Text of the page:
“Institutions will try to preserve the problem to which they are the solution.” ~ Clay Shirky
You know the slavery Kool-Aid is working well when those who are oppressed petition their oppressors for more of that which helps keep them oppressed.
For instance, public education is a tool that was designed–specifically and directly–as a means of controlling the hoi polloi. The educational system of compulsory public education championed by Horace Mann, chock-full of multiple-choice testing perfected by Frederick J. Kelly, feeding into statistical models based upon the work of (eugenicist) Sir Francis Galton, was (and is) designed to fulfill the need for employees who are primed and ready to inhabit factories where efficiency can be measured in ways developed by Frederick Winslow Taylor. (The fact that so few of such factories currently exist in America should also be telling, but that’s a different discussion.) Mann believed “universal public education was the best way to turn the nation’s unruly children into disciplined, judicious republican citizens.” The whole thing was designed to produce a seething throng of people ready to take orders, stand in line, ask few questions, and install bumpers all day–accepting the interminable boredom of such a life–while their over-lords made a ton of money. Free and compulsory public education was never intended to create inquisitive, risk-taking, leaders. Or entrepreneurs and/or business owners. Or frankly, owners of anything! Yet, people clamor that “education is a right” and “we need more funding for our schools” despite the inescapable fact that these same crap holes are doing their best at producing children incapable of independent thought and unable to read a book (or a blueprint), solve a simple mathematics problem, or devise a new strategy. It’s damned sad, really.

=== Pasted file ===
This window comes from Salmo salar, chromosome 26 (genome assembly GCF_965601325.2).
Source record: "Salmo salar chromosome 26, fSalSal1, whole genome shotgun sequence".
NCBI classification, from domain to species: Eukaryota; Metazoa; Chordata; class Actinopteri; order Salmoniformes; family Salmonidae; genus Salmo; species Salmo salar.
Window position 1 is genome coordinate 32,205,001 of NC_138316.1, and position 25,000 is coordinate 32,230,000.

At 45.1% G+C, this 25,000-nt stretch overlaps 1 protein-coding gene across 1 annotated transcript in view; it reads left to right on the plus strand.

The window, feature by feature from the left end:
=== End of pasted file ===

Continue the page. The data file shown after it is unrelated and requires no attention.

When I embarked upon the task of teaching Austrian Economics at USFQ (as ECN101 and with some concessions to the mainstream such as teaching their flawed theories before attacking them) I couldn’t predict beforehand if I was going to find either resistance or support from my students and colleagues. I promise to tell TLS readers about the latter in another occasion. Of every class of 30-33 students for ECN101 I end up focusing on the 5-10 that are really into the material. We read a lot of Hoppe, Rothbard, Reisman, Dilorenzo, Kinsella and Block. Of course I tell my students that my class’ purpose is to show them a different point of view, since the “official” one can be found on the MSM of Ecuador and the U.S. and other classes even at USFQ (most PhD professors being either natural science types or liberal arts former hippies that support any soft form of socialism you can imagine there is.)
Of course of this 5-10 (per class, and I teach 3 classes per semester) maybe 2 or 3 become ardent libertarians and are encouraged to attend Mises University and FEE Seminars during the following summer. Last semester, I taught an “Advanced Libertarianism” seminar for the 12 best students from the past two years. Their enthusiasm being at a peak, they decided to do as Helio Beltrao and his libertarian cadre did in Brazil and create a LVMI-Ecuador think tank. My students Esteban Perez, Cindy Aguiar, Esteban Torres, Lizeth Torres, Alejandro Veintimilla, Pablo Mateus, Paul Riera and Lizeth Vasconez are the culprits: they are they driving force for LVMI-Ecuador. I’ll just say you better remember their names, they are very young but I bet they will make the headlines of libertarian and MSM publications later on.
The most exciting thing is that thanks to web 2.0 we can hold board meetings via Skype, promote our articles (60% of mises.ec being the translated Mises Daily articles) and events (this Wednesday we begin with “Cuba and the elephants” a thought-provoking documentary) via Facebook and keep our fixed costs to $40usd a year (for the .ec domain.)
In sum, today I want to share with you the official launch of www.mises.ec as the core service the Instituto Ludwig von Mises Ecuador has to offer the region and country in which it operates.